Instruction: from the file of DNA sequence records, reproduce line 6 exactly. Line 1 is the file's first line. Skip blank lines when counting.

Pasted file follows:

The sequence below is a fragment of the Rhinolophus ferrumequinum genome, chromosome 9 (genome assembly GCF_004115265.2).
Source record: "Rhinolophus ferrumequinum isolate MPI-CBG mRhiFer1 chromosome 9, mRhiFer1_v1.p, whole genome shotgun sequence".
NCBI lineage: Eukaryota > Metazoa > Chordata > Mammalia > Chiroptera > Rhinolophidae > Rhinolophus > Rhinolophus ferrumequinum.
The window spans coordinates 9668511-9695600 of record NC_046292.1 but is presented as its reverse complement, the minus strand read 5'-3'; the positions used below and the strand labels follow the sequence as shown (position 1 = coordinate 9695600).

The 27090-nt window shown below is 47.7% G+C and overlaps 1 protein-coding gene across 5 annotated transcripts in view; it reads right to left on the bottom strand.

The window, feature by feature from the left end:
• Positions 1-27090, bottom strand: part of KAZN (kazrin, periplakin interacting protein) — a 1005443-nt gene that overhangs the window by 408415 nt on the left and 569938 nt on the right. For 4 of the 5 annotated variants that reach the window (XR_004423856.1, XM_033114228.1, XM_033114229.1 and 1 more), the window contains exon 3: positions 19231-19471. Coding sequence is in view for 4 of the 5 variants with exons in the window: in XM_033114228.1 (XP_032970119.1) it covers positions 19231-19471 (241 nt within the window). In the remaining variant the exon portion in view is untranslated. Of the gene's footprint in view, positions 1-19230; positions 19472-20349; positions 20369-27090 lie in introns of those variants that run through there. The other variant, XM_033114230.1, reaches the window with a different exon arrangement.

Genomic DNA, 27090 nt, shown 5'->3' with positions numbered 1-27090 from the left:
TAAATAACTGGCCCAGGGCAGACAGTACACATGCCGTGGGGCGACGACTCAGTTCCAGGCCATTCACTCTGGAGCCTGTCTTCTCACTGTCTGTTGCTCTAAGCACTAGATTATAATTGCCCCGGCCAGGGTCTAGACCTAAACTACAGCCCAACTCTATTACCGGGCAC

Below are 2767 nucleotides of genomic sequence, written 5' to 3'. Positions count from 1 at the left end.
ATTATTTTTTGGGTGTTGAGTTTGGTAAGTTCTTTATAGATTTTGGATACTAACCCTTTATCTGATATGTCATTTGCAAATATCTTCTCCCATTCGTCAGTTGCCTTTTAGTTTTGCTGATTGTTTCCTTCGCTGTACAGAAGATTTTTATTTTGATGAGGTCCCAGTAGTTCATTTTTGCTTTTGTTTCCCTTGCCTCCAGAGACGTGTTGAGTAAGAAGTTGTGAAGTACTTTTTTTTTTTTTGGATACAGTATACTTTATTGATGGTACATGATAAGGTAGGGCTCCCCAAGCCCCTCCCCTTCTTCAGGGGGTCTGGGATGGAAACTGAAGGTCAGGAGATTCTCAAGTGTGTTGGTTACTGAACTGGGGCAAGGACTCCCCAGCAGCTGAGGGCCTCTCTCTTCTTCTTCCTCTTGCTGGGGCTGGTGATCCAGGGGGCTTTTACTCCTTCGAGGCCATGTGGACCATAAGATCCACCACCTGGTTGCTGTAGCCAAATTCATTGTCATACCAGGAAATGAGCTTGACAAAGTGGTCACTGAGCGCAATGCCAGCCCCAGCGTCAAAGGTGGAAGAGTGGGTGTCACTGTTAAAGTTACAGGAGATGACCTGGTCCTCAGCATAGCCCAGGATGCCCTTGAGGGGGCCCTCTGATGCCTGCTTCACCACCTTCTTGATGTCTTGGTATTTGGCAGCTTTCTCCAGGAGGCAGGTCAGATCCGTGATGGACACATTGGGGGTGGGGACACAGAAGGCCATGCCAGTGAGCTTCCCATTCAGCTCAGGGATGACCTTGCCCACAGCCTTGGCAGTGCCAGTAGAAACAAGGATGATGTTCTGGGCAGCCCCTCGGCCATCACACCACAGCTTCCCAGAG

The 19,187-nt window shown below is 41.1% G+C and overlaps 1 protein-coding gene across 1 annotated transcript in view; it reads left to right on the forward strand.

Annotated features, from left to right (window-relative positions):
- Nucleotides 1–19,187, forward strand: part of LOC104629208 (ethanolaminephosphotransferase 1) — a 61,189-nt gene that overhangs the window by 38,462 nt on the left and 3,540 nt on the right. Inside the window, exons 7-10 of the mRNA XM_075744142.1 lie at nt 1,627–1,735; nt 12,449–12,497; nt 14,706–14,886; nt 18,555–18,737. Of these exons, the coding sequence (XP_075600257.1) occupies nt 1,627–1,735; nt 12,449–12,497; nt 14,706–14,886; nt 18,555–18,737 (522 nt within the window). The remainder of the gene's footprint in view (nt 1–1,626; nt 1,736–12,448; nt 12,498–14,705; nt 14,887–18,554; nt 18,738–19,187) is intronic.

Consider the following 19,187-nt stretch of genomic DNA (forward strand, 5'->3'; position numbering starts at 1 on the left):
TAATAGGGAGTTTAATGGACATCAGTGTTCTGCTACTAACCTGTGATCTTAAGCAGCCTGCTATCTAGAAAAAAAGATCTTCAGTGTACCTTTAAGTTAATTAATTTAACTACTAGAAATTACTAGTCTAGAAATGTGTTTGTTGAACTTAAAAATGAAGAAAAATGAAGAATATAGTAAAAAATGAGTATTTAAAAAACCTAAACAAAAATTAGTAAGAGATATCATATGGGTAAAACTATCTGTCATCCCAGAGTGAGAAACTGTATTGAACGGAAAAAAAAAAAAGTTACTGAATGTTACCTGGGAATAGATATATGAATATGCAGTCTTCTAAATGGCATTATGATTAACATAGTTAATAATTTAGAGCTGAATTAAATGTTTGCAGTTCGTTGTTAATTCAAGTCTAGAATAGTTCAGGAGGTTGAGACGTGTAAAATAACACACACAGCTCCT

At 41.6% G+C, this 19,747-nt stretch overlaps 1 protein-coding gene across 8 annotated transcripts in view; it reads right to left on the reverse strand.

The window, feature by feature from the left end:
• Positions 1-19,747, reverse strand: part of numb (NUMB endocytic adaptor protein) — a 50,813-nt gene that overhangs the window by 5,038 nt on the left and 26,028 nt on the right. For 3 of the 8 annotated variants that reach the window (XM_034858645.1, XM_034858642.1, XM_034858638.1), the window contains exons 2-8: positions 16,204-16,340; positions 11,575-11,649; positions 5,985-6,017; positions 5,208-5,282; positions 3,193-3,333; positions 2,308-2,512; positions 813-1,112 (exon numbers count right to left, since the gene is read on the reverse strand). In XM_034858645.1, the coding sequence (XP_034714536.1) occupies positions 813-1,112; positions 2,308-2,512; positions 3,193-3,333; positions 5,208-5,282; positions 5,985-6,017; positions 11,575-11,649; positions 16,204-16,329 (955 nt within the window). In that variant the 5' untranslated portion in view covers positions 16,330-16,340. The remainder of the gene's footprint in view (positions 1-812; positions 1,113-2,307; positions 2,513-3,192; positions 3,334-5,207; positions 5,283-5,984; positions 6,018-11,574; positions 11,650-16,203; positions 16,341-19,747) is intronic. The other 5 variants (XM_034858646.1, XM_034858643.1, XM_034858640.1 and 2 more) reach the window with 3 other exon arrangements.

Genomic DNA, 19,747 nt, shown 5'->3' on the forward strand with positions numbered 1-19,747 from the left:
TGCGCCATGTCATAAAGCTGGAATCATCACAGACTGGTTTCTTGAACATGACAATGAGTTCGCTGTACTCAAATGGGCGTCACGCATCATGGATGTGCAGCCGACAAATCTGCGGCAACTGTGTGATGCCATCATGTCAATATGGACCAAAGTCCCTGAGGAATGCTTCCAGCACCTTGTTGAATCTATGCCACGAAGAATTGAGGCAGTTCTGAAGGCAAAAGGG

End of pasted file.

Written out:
The window, feature by feature from the left end: